So another week draws to a close and we're that much closer to the end of awful. Jean over at Dig, Grow, Compost, Blog was lamenting her lack of interest in gardening, blogging or even reading garden blogs and I feel her pain. I spent several mornings outside this past week, which result in my spending the afternoons reading and napping on the comfy sofa in the cool and shady corner of my bedroom. Through the glass of the door to the patio, I can see just enough garden to make me happy and the sunlight isn't as blinding as it can be in the two-story living room. With no blinds, shades or other window treatments on the two glass doors, two 6-foot tall picture windows, two 6-foot tall regular windows and four second story windows, it gets a little bright in there in the afternoon!
OK, back to gardening, not that I've been doing much exciting in that area. Weeding, watering and pruning wait for no weather. I'm trying my best to hold off on planting anything for a few weeks. Well, I did pull up a Barbeque Rosemary that had gotten too big for its spot and plopped it into a pot. Then I started worrying about whether it would crisp up and die so I took out the trusty beach umbrella and set it up to shade the plant for a few days. It's doing OK thus far. I also pulled out another overly vigorous Rosemary, Arp, which separated into two plants as I dug it. The smaller one should be fine, the other one is probably a crispy critter by now.
I am about ready to whack the danged Purple Iochroma down to its base because of the dadburned spider mites. The plant has been losing leaves and looking puny for a couple of weeks. I mean, look at it, it's hideous. The HG has a hissy fit every time she looks at it and I can't really blame her! We tried doing a bit of judicious pruning early in the week but it looks worse with each passing day. The only reason it's avoided a whack job is that it started blooming this week, just as hummingbirds begin to arrive in the area. There are a gracious plenty of other nectar plants for the hummingbirds, though, so the reprieve is likely to be a brief one.
Otahal gave me what he claimed is a Perennial Morning Glory, back when he was here a few months ago. I planted it on one of the trellises and have been watching it grow and spread up, down and sideways. What I have not seen it doing is BLOOM. He claimed it was not an obnoxious plant but it's certainly trying my patience and, gift from an old friend or no, it's going to be GONE to glory if it doesn't produce something more than leaves soon!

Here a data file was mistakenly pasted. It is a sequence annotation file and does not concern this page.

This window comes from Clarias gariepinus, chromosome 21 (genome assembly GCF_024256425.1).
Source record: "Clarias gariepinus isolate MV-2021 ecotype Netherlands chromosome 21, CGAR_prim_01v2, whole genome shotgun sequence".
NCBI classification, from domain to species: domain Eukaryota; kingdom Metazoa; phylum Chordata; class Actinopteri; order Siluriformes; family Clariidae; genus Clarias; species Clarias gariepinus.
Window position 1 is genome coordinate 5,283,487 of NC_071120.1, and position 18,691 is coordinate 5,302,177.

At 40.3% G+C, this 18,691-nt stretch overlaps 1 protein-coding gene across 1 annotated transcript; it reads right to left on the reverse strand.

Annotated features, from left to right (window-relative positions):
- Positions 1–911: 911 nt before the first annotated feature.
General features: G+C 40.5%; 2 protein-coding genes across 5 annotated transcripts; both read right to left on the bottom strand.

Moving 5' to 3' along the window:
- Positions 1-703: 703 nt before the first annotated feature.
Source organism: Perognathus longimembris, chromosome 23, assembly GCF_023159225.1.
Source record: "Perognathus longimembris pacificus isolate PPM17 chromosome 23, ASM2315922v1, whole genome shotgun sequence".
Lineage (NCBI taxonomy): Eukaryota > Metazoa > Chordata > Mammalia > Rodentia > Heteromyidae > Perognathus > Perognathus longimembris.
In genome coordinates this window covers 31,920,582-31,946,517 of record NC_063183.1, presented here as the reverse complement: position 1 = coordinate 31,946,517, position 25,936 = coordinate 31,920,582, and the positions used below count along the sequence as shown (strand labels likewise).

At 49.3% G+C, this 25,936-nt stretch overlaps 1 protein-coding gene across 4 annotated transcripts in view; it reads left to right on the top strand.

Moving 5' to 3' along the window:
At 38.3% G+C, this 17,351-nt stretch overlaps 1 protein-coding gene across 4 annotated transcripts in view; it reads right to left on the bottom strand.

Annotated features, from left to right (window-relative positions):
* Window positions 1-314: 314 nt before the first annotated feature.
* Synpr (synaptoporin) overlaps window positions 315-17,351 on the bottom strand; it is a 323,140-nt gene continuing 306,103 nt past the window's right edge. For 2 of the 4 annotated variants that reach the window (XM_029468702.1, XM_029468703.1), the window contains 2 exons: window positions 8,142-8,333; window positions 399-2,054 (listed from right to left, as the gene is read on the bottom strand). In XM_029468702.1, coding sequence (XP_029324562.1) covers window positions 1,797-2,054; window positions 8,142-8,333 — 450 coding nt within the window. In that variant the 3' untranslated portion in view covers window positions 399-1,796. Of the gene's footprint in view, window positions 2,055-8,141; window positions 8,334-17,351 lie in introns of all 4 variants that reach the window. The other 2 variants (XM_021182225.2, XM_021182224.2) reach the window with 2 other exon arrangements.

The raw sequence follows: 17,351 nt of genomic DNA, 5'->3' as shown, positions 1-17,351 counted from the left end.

We got a brief but intense rain shower today, just enough to refresh the foliage although it certainly couldn't have done much for soil moisture levels. Everywhere I look I see plants drooping and yellowing from lack of rain. The Head Gardener and I can only do so much with the hose. We tend to get distracted when watering, stopping to feed the fish, pull weeds, deadhead roses, yada yada yada ... stop making excuses and turn the hose back on!
Walking through one of the front beds this week, I found buds on a Toad Lily (Tricyrtis spp). That seems early. I can't find any reference to when I first saw buds on them last year so I noted it in the garden journal. Next year I'll have a date of comparison.
The Verbenas, most of which are Serenity Mix, are beginning their annual period of summer mankiness. I'm cutting them back in the expectation they'll come roaring back, as they usually do. If not, they're expendable. The HG is of the opinion that we should rip them all out this fall and plant new ones next spring. These have been good and faithful plants for a couple of years now, which means they've been through a lot of weather ups and downs in their lives.
Pineland Meadow Hibiscus (Hibiscus aculeatus, according to Heidi Sheesley of Treesearch Farms) is another one of those reseeding perennials that I love when it's blooming, not so much when it's not. If they start looking too ugly, I yank them out, secure in the knowledge that there will be at least one or two seedlings showing up to replace them. Isn't that bloom a luscious lemon yellow?
Speaking of lemons, I added coffee grounds to my Meyer Lemon but thus far I see no improvement in leaf color. Nearby I noticed that the Golden Summer pepper is afflicted with several different kinds of insect problems. There are several decent sized peppers ripening on the plant so I've been attempting to wash them off using the highest setting on the hose nozzle. As hot as it is, I hate to use any kind of insecticidal product that could burn the plants.
OK, back to my cool and shady corner. If the Head Gardener doesn't get a nap this afternoon, she'll be impossible to live with!